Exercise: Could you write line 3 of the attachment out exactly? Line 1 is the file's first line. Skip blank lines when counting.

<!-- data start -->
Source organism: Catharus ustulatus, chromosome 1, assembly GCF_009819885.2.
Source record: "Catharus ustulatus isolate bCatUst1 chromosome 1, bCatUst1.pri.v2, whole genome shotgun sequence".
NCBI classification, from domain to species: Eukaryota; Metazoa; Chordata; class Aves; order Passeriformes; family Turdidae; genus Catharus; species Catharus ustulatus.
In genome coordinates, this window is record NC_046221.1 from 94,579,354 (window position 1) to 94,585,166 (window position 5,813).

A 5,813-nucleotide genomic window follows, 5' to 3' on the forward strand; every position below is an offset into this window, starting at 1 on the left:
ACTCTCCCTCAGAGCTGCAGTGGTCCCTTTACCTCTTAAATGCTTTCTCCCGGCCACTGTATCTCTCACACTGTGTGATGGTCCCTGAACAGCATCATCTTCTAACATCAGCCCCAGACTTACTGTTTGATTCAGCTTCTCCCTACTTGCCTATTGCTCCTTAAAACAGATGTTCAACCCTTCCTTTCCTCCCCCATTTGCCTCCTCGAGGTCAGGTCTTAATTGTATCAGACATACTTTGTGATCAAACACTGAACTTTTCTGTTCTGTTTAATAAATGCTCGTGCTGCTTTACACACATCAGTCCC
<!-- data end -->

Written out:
NCBI classification, from domain to species: Eukaryota; Metazoa; Chordata; class Aves; order Passeriformes; family Turdidae; genus Catharus; species Catharus ustulatus.